Philippine cuisine has been influenced by Chinese, Malay, Spanish, Mexican, American, and Indian cooking. The staple of Filipino food is rice, usually served with pig, seafood, chicken, and/or native fruits, and the ever-present dipping sauces.
Filipinos love to eat, and since they're naturally hospitable and gregarious, food is the basis of their social life. Because the feeling of fulfillment after eating rice, their staple ingredient, is relatively short-lived, they eat three meals a day and two snacks in between. Filipinos, especially country folk, rise early. Some will eat a segundo almuerzo (second breakfast) around 10:30, plus a merienda, or mid-afternoon snack. Rural folk eat their main meal at midday, while city dwellers emphasize the evening meal. The diet of poor families is usually rice, fish, vegetables, interspersed with starchy snacks. At fiesta time, all families try to eat meat.
Since few provincial households own a refrigerator, ingredients are customarily either fresh or salted. Housewives go to the market daily to buy their immediate requirements. Leftovers rarely remain after a meal. Extra food is eaten by servants, helpers, and hangers-on, and scraps go to the dog or pig. Food isn't served in courses; people like the complete meal laid out before them so that they can eat simultaneously from all dishes—soup, meat, and vegetables—at random. Cooks provide condiments, flavorings, and dipping sauces to be used at the diner's discretion. Food is eaten with a fork in one hand and a spoon in the other, knives are seldom used. Rural Filipinos prefer to use their hands. Some upscale native restaurants in Manila serve food this way (kamayan-style).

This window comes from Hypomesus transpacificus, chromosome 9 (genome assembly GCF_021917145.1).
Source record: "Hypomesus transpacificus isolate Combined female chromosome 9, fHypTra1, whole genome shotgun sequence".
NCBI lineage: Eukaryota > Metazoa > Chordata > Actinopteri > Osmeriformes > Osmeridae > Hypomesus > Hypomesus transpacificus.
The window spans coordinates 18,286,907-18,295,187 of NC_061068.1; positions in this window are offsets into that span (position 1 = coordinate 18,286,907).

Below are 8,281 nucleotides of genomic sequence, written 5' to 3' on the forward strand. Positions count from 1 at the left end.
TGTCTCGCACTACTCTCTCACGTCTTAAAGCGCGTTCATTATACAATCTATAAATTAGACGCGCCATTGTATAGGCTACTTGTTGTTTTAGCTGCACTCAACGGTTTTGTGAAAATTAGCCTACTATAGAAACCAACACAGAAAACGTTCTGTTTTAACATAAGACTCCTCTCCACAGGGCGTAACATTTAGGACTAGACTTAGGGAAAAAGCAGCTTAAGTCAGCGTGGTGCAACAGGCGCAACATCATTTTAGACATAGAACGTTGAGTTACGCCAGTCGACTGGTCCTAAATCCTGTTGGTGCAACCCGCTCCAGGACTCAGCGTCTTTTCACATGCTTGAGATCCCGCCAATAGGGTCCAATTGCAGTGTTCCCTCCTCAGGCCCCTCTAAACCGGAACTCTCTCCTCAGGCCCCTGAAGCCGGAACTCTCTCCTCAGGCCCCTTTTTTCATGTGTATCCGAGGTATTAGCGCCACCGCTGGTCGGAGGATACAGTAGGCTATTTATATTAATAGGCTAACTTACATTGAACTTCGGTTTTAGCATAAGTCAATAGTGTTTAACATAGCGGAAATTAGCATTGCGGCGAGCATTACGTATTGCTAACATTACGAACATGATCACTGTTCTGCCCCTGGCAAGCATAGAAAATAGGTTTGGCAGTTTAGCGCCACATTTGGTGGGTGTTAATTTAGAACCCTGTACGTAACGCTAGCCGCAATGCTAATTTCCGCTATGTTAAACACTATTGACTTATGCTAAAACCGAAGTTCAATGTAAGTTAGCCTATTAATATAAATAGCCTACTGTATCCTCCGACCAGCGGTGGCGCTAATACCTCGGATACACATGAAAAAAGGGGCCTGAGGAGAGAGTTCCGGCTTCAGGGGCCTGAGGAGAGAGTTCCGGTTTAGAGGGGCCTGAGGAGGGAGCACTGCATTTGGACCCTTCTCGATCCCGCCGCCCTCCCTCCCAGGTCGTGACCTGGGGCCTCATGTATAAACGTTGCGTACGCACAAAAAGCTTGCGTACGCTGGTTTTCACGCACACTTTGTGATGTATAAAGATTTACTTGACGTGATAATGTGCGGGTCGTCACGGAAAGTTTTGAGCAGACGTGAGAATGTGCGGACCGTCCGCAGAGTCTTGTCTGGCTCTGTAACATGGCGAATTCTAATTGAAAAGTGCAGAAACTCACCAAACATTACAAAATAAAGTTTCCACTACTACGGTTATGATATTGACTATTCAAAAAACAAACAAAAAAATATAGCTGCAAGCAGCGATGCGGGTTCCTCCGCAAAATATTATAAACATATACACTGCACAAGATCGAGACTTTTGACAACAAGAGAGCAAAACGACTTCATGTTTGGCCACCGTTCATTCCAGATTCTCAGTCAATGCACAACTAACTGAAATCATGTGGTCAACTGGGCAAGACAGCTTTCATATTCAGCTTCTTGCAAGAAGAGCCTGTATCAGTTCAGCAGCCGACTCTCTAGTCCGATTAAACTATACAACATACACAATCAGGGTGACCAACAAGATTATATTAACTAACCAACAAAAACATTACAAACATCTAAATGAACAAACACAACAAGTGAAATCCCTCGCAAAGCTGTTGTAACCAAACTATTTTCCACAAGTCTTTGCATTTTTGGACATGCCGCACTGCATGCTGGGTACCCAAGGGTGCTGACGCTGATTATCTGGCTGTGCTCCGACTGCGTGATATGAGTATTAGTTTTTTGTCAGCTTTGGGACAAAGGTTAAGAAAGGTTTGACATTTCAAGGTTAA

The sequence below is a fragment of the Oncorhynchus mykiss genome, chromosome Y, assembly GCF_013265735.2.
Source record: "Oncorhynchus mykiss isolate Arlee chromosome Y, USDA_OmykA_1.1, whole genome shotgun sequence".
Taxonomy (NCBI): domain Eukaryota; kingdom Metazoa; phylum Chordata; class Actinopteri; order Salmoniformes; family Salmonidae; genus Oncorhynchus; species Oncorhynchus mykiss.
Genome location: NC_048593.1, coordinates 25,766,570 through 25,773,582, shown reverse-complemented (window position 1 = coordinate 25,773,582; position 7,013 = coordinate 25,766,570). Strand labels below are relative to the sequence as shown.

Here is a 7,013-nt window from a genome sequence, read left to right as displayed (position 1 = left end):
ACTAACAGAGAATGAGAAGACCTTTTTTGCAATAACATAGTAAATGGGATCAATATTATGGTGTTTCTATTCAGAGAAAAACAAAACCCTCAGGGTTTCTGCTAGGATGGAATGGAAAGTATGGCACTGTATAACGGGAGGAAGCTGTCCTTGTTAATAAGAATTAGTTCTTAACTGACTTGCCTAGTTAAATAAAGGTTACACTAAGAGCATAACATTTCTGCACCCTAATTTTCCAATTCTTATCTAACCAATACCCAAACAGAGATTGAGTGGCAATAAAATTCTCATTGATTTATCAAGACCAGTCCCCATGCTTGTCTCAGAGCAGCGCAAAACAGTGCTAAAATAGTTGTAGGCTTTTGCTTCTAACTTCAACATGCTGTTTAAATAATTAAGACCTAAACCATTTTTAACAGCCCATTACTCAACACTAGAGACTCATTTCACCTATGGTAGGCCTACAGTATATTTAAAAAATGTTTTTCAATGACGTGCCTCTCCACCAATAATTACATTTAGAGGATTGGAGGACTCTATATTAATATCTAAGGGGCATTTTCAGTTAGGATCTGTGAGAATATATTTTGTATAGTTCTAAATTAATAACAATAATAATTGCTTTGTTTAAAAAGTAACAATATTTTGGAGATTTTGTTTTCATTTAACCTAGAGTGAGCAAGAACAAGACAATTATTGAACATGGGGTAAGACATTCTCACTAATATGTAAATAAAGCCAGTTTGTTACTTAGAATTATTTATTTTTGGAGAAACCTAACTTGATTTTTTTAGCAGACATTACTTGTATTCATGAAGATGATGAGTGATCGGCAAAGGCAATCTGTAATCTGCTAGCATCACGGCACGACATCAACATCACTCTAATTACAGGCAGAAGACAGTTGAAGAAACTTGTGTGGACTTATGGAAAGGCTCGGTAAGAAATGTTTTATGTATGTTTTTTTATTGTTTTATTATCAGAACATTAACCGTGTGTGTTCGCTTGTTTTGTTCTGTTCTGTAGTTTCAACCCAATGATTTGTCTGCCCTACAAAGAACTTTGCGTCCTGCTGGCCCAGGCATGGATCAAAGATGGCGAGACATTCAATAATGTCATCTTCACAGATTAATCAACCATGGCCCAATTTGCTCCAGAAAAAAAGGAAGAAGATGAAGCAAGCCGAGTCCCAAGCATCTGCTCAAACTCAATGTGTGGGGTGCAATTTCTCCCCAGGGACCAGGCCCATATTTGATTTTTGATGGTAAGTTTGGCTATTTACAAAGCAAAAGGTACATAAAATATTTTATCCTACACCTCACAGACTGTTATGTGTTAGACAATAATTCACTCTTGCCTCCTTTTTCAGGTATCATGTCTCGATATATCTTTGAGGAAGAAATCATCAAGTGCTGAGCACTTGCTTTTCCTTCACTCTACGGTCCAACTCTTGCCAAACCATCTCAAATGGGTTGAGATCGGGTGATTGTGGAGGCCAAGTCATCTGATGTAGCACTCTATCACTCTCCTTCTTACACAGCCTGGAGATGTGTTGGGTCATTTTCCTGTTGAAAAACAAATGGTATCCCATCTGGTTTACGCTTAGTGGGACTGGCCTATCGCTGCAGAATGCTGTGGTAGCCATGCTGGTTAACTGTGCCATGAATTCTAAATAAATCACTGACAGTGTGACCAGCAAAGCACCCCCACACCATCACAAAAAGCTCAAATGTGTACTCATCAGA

A stranger passing Filipinos who are eating will automatically be invited to "come and eat." It's polite to say you've already eaten. If people insist, or if there's an abundance of food such as at a wedding or fiesta, then by all means participate. Don't accept the first invitation. It's better to point out how inconvenient it would be for the host, or to make a polite excuse, then wait to see if you're pressed further. It's the Filipino way, enabling the visitor to gauge whether an invitation is genuine or not.
Travelers should always take into account the reverence Filipinos have for food. Regular mealtimes are strictly observed. When visiting a home, you'll be offered food and drink. It's polite to wait to be urged to sit at the table or begin eating. If you don't like the food, eat a little and make an excuse rather than reject it outright. Guests leave a little food on the plate to indicate they're satisfied.
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This page modified January 2007
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